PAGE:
The only way to get Emekah's spirit out of Sunny's body is to call on Waymon, (Anthony Rollins-Mullens), a local shaman who has the ability to let the spirit of the Hunter Priestess enter his body when necessary.
The exorcism conducted by Waymon has a stunning effect on the four troubled souls.
- Feeling cleansed of Emekah's bad energy, Patricia and Sunny agree to see what it would be like to function as a couple.
- Finally understanding that he has no hope of any romantic involvement with Patricia, Truth agrees to go on the road with the two women as an assistant for Patricia's nightclub act.
- Stacey and Wire check each other out to see if there is the possibility of a relationship between them. Waymon takes his payment for the exorcism and heads on home.
- Having been driven from Sunny's body, Emekah's spirit finds a final resting spot.
|Anthony Rollins-Mullens appears as Waymon (who is channeling the spirit |
of Hunter Priestess) in Act II of Good Goods (Photo by: Pak Han)
Marissa Wolf has directed Good Goods with a keen sense of the supernatural. Although much of Act I gets bogged down in exposition, once Emekah's spirit livens things up, Anderson's drama rapidly accelerates toward its climax. I was especially impressed by Lauren Spencer's ability to switch back and forth between the confused Sunny and the demonic Emekah. Anthony Rollins-Mullens also scored strongly as the tambourine man who can channel the spirit of the Hunter Priestess.
* * * * * * * * *If you're the kind of person who loves family scenes in which a doting parent reads a bedtime story to a child, Love and Anger is about as far removed from The Princess Bride as you can get. Written by Brian Benson (who directed) and Michael Phillis, this hilarious 17-minute short picks up where Andy Warhol and The Cockettes left off and takes the art of grotesque storytelling to a whole new level.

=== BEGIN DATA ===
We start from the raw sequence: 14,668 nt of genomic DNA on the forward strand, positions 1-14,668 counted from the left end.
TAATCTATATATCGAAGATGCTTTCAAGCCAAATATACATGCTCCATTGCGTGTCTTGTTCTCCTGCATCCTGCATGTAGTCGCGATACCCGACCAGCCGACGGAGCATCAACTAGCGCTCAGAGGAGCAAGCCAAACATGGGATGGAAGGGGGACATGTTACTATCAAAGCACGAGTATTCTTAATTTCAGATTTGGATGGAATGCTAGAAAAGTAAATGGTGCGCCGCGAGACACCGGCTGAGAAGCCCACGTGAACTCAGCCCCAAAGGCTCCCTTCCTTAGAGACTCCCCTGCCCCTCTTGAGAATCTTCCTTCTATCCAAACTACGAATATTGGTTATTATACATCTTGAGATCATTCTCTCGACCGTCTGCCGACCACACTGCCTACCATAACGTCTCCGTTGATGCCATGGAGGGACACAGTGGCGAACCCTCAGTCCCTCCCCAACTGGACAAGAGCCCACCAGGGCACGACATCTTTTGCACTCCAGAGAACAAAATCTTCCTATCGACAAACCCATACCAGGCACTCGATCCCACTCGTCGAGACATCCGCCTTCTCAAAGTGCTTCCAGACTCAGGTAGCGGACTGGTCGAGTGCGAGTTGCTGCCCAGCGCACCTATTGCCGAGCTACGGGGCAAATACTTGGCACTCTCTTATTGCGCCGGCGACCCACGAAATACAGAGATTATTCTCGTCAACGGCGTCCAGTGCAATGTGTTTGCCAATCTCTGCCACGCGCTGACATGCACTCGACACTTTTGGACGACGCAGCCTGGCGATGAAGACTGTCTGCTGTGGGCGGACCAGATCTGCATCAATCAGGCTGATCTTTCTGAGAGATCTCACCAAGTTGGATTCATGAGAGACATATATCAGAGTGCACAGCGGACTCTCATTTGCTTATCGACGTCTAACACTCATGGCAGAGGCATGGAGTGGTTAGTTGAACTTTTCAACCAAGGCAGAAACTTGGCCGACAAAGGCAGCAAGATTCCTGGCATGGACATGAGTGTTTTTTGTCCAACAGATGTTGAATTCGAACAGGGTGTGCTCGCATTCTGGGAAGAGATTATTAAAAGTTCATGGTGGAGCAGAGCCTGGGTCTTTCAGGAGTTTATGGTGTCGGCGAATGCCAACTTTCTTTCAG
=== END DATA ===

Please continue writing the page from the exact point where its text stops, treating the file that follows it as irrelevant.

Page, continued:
Love and Anger takes viewers deep into a dark, skanky fairy tale starring the intrepid Vonda (Ladybear) and Cousin Wonderlette (Brian Benson) in a tale that is far too gruesome and ridiculous to lock up in a crypt.
|Cousin Wonderlette and Ladybear in a scene from Love and Anger|
Ladybear stars as Vonda, an overweight goth teenager who gets knocked up and tries to leave her bloody infant in a dumpster (look for an exciting new way to cut an umbilical cord). Her baby, however, is saved by the appearance of a rather clumsy fairy godmother who thought she had finished with her community service after safekeeping John Waters and Divine.
|Cousin Wonderlette in search of her inner beauty|
After years of being treated like garbage by her abusive mother, the fairy godmother tells Cousin Wonderlette (who snores like a pig) that true beauty lies inside of her and she should search out her inner truths. As she roams the countryside (hoping that someone will give her a vagina), Cousin Wanderlette falls into what seems like a mud puddle but is, in reality, an outdoor toilet inhabited by a hungry, bug-eyed coprophiliac with a strange, shit-eating grin.
|Cousin Wonderlette lands in the Big Blue Giant's toilet bowl where|
she is greeted by a coprophiliac in a scene from Love and Anger
The mud shower she just received was one the gigantic bowel movements let loose from the Big Blue Giant, who is eventually coerced into giving Cousin Wonderlette his magic belt for protection.
|The Big Blue Giant has a special present for|
Cousin Wonderlette in Love and Anger
As Cousin Wonderlette continues along her bizarre adventure she encounters all sorts of fabulous creatures ranging from a green-haired forest troll to a fidgety wood nymph who can't stop snorting tree sap. The film's skag drag costume designs by Loretta Hintz become increasingly grotesque and fabulous (I adored the hot pink robot fish).
|One of the many bizarre creatures in Love and Anger|
You really have to see Love and Anger to believe it. I guarantee you'll be laughing out loud all the way through Benson's outrageous short (which will be screened on June 23 as part of the Frameline 36 Film Festival).